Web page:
Sofia Coppola never originally intended the words Bill Murray whispers to Scarlett Johansson at the end of Lost in Translation to be a big mystery.
The movie follows Murray’s fading movie star Bob as he meets and bonds with graduate Charlotte (Johansson) during several days in Tokyo.
Speaking to Edith Bowman on the latest episode of BBC Four series Life Cinematic, Coppola said she originally intended to add sound to the famously inaudible farewell sequence in her 2003 movie.
“I was thinking about the Italians, because they used to film and add the sound later,” said the 49-year-old filmmaker.
“I didn’t intend for it to be silent and then in the editing we were like ‘oh it’s better if it’s just between them and the audience puts their own interpretation’. It’s so much stronger that way.”
Watch: Coppola avoided working with Murray after Lost in Translation
Coppola added: “It wasn’t directly, but it did kind of start out as an homage to the Italians, and also because I was kind of stuck, like how are we going to convey the epicness of that moment.
“But I never meant it to be that way, so sometimes things work out in a way that you don’t expect.”
Coppola won the Oscar for Best Original Screenplay for the movie, which was also nominated for Best Picture, Best Director and Best Actor for Murray.
Read more: Coppola discusses her remake of The Beguiled
There are numerous theories about what Murray might have said to Johansson, with both actors keeping the secret to themselves to the extent that even Coppola doesn’t know.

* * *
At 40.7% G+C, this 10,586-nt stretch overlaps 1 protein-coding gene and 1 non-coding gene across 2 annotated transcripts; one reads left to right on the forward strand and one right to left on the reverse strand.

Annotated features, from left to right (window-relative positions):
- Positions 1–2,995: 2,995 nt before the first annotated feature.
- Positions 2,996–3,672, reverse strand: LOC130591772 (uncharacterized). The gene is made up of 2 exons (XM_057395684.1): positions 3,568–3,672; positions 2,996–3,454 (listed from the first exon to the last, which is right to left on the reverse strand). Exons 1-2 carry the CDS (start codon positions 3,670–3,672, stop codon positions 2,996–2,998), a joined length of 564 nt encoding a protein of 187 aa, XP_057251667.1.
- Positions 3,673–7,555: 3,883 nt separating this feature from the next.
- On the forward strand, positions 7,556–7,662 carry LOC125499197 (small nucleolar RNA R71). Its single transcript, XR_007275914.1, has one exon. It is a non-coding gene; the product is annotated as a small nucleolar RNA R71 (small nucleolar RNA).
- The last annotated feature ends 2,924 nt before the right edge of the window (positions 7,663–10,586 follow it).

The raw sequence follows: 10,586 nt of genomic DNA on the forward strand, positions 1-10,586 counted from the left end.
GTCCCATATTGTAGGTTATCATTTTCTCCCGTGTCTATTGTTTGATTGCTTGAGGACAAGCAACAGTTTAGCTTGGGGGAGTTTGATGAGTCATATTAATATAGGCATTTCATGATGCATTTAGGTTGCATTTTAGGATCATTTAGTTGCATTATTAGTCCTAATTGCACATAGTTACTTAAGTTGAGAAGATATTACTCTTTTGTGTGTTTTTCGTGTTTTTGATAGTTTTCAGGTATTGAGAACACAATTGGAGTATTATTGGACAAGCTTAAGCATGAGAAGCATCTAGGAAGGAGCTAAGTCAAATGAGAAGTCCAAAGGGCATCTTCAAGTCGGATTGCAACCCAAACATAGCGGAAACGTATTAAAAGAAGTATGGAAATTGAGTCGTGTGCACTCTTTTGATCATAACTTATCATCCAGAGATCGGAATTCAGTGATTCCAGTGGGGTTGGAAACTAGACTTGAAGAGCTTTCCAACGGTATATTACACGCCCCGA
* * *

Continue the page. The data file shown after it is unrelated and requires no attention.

The line was famously improvised by Murray and Coppola told Little White Lies in 2018 that she agreed with his description of the line as “between lovers” and therefore secret.
There are numerous theories about what the character might have said, with some suggesting he was advising she tell her husband how she really felt and other claiming to have discovered via audio manipulation that his words were: “I have to be leaving, but I won’t let that come between us, okay?”
Coppola and Murray did not work together again until 2015 Netflix special A Very Murray Christmas, but reteamed this year for comedy-drama On the Rocks.
The director was asked by Bowman whether Murray’s flamboyant, charismatic playboy character in On the Rocks was in any way inspired by her own father — The Godfather filmmaker Francis Ford Coppola.
“Of course that love and bond that’s so specific to your dad is definitely in it, but my dad’s not like a bon vivant, as over the top as Felix,” said Coppola.
Read more: Murray joins online Ghostbusters reunion
“It’s definitely from a mix of a bunch of guys of that generation all put together in this funny character that Bill brings to life.
“But I did have a friend who spied on her husband with her playboy father, and that was the beginning seed of the story. But I’ve never done that.”
Life Cinematic features an in-depth interview with a different filmmaker in each episode, exploring their life and influences through the films they love the most.
Coppola’s choices include vintage Hollywood classics like 1950s drama A Place In The Sun and Andrea Arnold’s 2009 standout Fish Tank.
Three episodes of the series aired earlier this year, featuring 1917 director Sam Mendes, ‘Cornetto Trilogy’ helmer Edgar Wright and 50 Shades of Grey filmmaker Sam Taylor-Johnson.
Sofia Coppola: Life Cinematic airs on BBC Four on Wednesday 25 November.
Watch: Trailer for On the Rocks